In his "Murphy's Law" paper, Vakil gives a definition equivalent to the following:
The singularity type of a pointed scheme $(X,p)$ its equivalence class, under the following equivalence relation: $(X,p) \sim (Y,q)$ if there exists a pointed scheme $(Z,r)$ admitting smooth morphisms $(Z,r) \to (X,p)$ and $(Z,r) \to (Y,q)$.
This relation is obviously reflexive and symmetric; to check transitivity, use the fact that pullbacks of smooth morphisms are smooth.
On its surface, this appears, at least to me, to have a different flavor from other ways in which singularities are studied. (I'm thinking in particular of the study of deformations of singularities, but I know very little about this subject, so my comment should not be taken too seriously.) Thus, I'd like to know what is known about the "singularity types" of this definition, other than the fact that all of them show up in each of a large number of moduli spaces.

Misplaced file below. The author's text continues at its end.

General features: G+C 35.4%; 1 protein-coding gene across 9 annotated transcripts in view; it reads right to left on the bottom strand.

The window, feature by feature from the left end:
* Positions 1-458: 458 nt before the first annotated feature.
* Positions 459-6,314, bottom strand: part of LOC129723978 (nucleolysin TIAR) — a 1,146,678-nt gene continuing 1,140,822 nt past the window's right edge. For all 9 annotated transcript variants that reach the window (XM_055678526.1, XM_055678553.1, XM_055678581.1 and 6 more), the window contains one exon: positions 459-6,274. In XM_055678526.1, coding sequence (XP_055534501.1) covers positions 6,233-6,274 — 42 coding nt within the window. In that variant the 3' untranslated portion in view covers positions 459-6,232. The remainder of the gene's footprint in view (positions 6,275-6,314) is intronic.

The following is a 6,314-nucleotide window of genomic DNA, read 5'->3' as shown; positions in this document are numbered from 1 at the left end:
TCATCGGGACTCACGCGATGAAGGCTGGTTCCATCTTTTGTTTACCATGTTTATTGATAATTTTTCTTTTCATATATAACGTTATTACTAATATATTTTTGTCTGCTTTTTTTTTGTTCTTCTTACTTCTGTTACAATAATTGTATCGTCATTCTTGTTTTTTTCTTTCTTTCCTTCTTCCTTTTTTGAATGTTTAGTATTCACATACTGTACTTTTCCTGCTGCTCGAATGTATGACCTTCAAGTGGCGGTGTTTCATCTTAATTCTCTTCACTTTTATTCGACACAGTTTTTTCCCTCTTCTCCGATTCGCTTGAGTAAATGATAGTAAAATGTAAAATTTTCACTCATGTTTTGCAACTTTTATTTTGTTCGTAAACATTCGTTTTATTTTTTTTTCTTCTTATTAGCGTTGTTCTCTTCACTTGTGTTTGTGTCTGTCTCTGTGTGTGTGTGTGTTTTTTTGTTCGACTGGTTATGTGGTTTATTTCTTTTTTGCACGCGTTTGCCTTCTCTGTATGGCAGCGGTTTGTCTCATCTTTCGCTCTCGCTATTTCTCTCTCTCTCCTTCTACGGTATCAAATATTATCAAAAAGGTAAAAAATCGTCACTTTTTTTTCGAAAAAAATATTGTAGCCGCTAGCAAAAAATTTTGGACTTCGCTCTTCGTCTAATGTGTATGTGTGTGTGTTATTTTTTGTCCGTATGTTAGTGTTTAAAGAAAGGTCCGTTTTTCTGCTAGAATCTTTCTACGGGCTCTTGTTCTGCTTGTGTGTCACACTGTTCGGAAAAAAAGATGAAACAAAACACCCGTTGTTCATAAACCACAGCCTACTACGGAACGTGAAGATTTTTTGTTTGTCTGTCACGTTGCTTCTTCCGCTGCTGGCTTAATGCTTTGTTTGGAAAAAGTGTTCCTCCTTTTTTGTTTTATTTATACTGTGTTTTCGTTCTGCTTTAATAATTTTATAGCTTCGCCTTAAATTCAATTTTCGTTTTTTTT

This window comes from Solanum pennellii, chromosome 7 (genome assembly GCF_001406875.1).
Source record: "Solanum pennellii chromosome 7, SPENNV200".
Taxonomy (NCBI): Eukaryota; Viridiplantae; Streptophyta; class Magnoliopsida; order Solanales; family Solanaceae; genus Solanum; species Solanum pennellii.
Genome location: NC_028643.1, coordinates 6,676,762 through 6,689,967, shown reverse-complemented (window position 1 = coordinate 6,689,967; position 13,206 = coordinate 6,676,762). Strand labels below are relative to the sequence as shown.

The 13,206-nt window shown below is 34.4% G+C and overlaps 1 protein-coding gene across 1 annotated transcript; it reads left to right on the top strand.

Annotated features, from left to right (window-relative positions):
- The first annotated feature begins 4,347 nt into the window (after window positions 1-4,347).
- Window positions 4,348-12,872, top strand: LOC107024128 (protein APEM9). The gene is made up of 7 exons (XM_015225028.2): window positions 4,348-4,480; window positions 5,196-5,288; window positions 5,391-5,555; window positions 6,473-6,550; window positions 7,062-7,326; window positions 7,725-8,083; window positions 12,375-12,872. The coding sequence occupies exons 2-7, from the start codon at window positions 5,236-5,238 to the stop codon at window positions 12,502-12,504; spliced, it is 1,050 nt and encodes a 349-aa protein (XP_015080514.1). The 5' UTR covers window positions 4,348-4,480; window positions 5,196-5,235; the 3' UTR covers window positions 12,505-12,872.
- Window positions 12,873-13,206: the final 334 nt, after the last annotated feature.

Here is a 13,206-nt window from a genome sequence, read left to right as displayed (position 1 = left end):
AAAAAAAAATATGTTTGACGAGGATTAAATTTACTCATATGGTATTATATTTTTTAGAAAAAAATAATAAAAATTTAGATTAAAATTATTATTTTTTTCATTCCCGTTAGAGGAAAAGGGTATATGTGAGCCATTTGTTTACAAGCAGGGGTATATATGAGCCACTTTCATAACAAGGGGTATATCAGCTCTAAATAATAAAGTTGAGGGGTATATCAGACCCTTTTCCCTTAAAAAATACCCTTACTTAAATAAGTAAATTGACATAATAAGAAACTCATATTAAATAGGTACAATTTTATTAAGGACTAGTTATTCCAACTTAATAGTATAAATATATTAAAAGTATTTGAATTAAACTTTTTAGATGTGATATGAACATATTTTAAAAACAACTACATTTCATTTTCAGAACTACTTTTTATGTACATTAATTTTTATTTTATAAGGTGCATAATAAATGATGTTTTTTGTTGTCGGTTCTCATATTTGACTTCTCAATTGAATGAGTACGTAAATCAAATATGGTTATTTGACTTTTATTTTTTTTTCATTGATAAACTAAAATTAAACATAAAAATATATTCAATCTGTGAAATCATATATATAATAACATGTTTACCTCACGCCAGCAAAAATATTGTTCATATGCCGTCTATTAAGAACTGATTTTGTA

I'm really interested in getting a general "flavor" of the theory, but since this is a question-and-answer site, here's a specific question:
Can infinitely many singularity types occur on a single scheme $X$ that is of finite type over a field?
Obviously, infinitely many singularity types show up in the moduli spaces for which Vakil proves Murphy's Law. But if I understand correctly, these spaces are only locally noetherian, so it is still possible that only finitely many singularity types show up on each connected component.